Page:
New York attorney general Letitia James (D.) called for the dissolution of the National Rifle Association in the wake of accusations of self-dealing and financial impropriety by the organization.
James announced Thursday that she is filing suit against the gun-rights group, which is chartered in New York, as well as four of its executives—including executive vice president Wayne LaPierre. She accused the executives of spending NRA money on personal expenses such as clothing, private flights, vacations, and contracts for family members. She described the acts of the executives as "illegal, oppressive, and fraudulent."
Carolyn Meadows, the president of the NRA, called the suit "baseless" and said it was a "transparent attempt to score political points."
"This was a baseless, premeditated attack on our organization and the Second Amendment freedoms it fights to defend," Meadows said in a statement. "It’s a transparent attempt to score political points and attack the leading voice in opposition to the leftist agenda. This has been a power grab by a political opportunist—a desperate move that is part of a rank political vendetta. Our members won’t be intimidated or bullied in their defense of political and constitutional freedom."
The NRA has filed a countersuit against James, accusing New York state of violating the group's First Amendment rights.
"As evidenced by the lawsuit filed by the NRA today against the NYAG, we not only will not shrink from this fight—we will confront it and prevail," Meadows said.
President Donald Trump said the NRA investigation represented an attack on the Second Amendment. Trump said a Biden victory would embolden similar attempts to weaken gun rights.
"If Biden becomes president your GREAT SECOND AMENDMENT doesn't have a chance," Trump said on Twitter.*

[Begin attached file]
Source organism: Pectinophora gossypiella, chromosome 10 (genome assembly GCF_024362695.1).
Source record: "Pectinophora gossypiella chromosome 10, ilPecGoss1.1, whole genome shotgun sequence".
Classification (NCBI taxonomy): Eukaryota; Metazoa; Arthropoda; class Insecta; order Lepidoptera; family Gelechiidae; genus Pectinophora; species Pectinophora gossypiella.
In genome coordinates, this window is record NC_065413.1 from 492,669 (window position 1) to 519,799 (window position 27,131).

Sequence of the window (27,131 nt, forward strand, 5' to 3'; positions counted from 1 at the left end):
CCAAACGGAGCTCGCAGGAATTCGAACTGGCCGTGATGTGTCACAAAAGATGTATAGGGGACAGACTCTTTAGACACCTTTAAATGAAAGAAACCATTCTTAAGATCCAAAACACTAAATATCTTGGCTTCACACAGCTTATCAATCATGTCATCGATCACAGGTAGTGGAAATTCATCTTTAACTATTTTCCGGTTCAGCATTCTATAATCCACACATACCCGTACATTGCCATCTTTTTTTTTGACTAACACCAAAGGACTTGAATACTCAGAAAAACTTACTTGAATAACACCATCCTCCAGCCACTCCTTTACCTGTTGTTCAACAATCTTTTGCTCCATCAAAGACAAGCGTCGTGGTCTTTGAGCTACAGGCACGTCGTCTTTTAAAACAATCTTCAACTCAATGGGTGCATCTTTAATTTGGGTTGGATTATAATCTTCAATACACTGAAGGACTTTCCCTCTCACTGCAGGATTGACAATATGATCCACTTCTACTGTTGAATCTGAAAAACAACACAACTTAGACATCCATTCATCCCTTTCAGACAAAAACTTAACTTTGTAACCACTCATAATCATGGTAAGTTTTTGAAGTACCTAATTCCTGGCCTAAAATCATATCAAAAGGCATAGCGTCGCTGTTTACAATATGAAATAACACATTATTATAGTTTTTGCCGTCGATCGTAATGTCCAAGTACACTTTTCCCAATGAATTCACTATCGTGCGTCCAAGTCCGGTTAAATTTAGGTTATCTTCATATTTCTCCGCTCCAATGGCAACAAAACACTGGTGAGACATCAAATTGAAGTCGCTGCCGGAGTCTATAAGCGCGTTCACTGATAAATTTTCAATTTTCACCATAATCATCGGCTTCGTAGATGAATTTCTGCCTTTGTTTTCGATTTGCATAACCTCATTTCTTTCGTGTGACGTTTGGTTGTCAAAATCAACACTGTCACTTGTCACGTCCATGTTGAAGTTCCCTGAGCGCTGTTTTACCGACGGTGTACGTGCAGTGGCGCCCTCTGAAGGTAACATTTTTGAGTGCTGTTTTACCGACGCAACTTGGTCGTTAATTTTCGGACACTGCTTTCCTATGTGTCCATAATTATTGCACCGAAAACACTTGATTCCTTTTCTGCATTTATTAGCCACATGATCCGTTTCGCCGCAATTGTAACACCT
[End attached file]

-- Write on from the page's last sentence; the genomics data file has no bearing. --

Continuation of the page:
James has long taken a hard line against the NRA. While campaigning in 2018, James attacked the NRA's standing as a charity. "The NRA holds [itself] out as a charitable organization, but in fact, [it] really [is] a terrorist organization," she told Ebony magazine. The suit is the latest volley in New York's ongoing fight with the NRA. The state is currently locked in First Amendment litigation with the gun-rights group after state officials warned banks about the reputational dangers of working with the NRA. The NRA also recently sued the state over its shutdown of gun stores during the coronavirus pandemic.
In an interview with the Washington Free Beacon conducted late last week, the gun-rights group said it planned to spend "tens of millions of dollars" in support of the reelection of President Donald Trump and other pro-gun lawmakers. Those plans may be affected by Thursday's announcement as James said she was seeking to freeze some assets of the group in the process of her suit.
"[Freezing NRA assets] is one of the remedies we are seeking in our pleadings," she said during her press conference. "We look forward to, again, doing an investigation to determine if there are any hidden assets and whether they can be frozen. Again, for the purposes of benefiting those donors who have given to the NRA for its intended mission."
Other Democratic officials have also launched investigations into the NRA. Washington, D.C., attorney general Karl A. Racine announced he would file suit against the NRA and the NRA Foundation over allegations the nonpolitical arm inappropriately transferred
James began her investigation into the NRA shortly before infighting at the group broke out into public view. Former president Oliver North and top outside contractor Ackerman McQueen accused Wayne LaPierre of funneling NRA money through the contractor in order to pay for personal expenses. The turmoil came to a head at last year's Annual Meeting and resulted in North, the head of the group's Institute for Legislative Action, and a number of board members being removed from or leaving the organization. The NRA has been locked in multiple legal battles across several states with North and Ackerman McQueen ever since.
LaPierre and the NRA have defended the group's spending as legal, saying the expenses advanced its members' interests. They have modified their internal billing practices in order to streamline them and avoid future controversies. James said that assessment is wrong and accused the group of running "unchecked for decades while top executives funneled millions into their own pockets."
*This post has been updated with a quote from President Trump.